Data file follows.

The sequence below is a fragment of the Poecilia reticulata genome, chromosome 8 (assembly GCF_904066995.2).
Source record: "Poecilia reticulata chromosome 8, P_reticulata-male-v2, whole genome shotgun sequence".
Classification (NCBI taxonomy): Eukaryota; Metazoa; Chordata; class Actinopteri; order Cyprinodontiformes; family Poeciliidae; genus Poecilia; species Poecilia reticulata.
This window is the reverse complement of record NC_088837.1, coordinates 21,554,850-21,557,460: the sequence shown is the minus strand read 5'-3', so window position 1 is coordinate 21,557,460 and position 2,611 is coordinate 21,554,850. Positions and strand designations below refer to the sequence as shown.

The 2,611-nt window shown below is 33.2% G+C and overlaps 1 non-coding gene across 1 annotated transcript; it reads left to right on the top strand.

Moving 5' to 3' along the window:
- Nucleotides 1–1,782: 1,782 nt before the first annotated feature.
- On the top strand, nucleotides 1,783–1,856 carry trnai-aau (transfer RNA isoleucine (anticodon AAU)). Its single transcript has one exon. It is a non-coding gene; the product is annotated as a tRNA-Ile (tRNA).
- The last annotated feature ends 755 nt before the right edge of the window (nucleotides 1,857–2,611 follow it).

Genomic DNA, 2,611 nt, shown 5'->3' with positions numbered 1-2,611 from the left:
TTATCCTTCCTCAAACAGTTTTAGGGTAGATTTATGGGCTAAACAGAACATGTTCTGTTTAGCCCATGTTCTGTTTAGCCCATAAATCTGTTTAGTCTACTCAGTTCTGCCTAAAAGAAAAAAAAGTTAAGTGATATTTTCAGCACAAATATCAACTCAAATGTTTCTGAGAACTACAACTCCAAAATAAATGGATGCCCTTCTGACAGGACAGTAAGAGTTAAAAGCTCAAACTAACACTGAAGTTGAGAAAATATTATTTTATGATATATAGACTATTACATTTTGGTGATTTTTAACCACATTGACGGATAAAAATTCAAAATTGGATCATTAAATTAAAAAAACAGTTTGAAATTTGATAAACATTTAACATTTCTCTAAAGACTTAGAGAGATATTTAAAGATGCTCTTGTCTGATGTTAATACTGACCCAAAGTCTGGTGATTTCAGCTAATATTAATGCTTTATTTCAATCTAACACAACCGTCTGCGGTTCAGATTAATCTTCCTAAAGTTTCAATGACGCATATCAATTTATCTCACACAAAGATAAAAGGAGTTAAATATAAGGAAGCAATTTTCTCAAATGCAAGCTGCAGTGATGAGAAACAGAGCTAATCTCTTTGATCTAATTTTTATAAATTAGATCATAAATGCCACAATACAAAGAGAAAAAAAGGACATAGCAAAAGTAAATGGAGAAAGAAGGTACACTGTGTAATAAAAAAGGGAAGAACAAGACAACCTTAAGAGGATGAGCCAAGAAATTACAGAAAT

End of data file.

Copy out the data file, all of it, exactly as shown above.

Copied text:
The sequence below is a fragment of the Poecilia reticulata genome, chromosome 8 (assembly GCF_904066995.2).
Source record: "Poecilia reticulata chromosome 8, P_reticulata-male-v2, whole genome shotgun sequence".
Classification (NCBI taxonomy): Eukaryota; Metazoa; Chordata; class Actinopteri; order Cyprinodontiformes; family Poeciliidae; genus Poecilia; species Poecilia reticulata.
This window is the reverse complement of record NC_088837.1, coordinates 21,554,850-21,557,460: the sequence shown is the minus strand read 5'-3', so window position 1 is coordinate 21,557,460 and position 2,611 is coordinate 21,554,850. Positions and strand designations below refer to the sequence as shown.

The 2,611-nt window shown below is 33.2% G+C and overlaps 1 non-coding gene across 1 annotated transcript; it reads left to right on the top strand.

Moving 5' to 3' along the window:
- Nucleotides 1–1,782: 1,782 nt before the first annotated feature.
- On the top strand, nucleotides 1,783–1,856 carry trnai-aau (transfer RNA isoleucine (anticodon AAU)). Its single transcript has one exon. It is a non-coding gene; the product is annotated as a tRNA-Ile (tRNA).
- The last annotated feature ends 755 nt before the right edge of the window (nucleotides 1,857–2,611 follow it).

Genomic DNA, 2,611 nt, shown 5'->3' with positions numbered 1-2,611 from the left:
TTATCCTTCCTCAAACAGTTTTAGGGTAGATTTATGGGCTAAACAGAACATGTTCTGTTTAGCCCATGTTCTGTTTAGCCCATAAATCTGTTTAGTCTACTCAGTTCTGCCTAAAAGAAAAAAAAGTTAAGTGATATTTTCAGCACAAATATCAACTCAAATGTTTCTGAGAACTACAACTCCAAAATAAATGGATGCCCTTCTGACAGGACAGTAAGAGTTAAAAGCTCAAACTAACACTGAAGTTGAGAAAATATTATTTTATGATATATAGACTATTACATTTTGGTGATTTTTAACCACATTGACGGATAAAAATTCAAAATTGGATCATTAAATTAAAAAAACAGTTTGAAATTTGATAAACATTTAACATTTCTCTAAAGACTTAGAGAGATATTTAAAGATGCTCTTGTCTGATGTTAATACTGACCCAAAGTCTGGTGATTTCAGCTAATATTAATGCTTTATTTCAATCTAACACAACCGTCTGCGGTTCAGATTAATCTTCCTAAAGTTTCAATGACGCATATCAATTTATCTCACACAAAGATAAAAGGAGTTAAATATAAGGAAGCAATTTTCTCAAATGCAAGCTGCAGTGATGAGAAACAGAGCTAATCTCTTTGATCTAATTTTTATAAATTAGATCATAAATGCCACAATACAAAGAGAAAAAAAGGACATAGCAAAAGTAAATGGAGAAAGAAGGTACACTGTGTAATAAAAAAGGGAAGAACAAGACAACCTTAAGAGGATGAGCCAAGAAATTACAGAAAT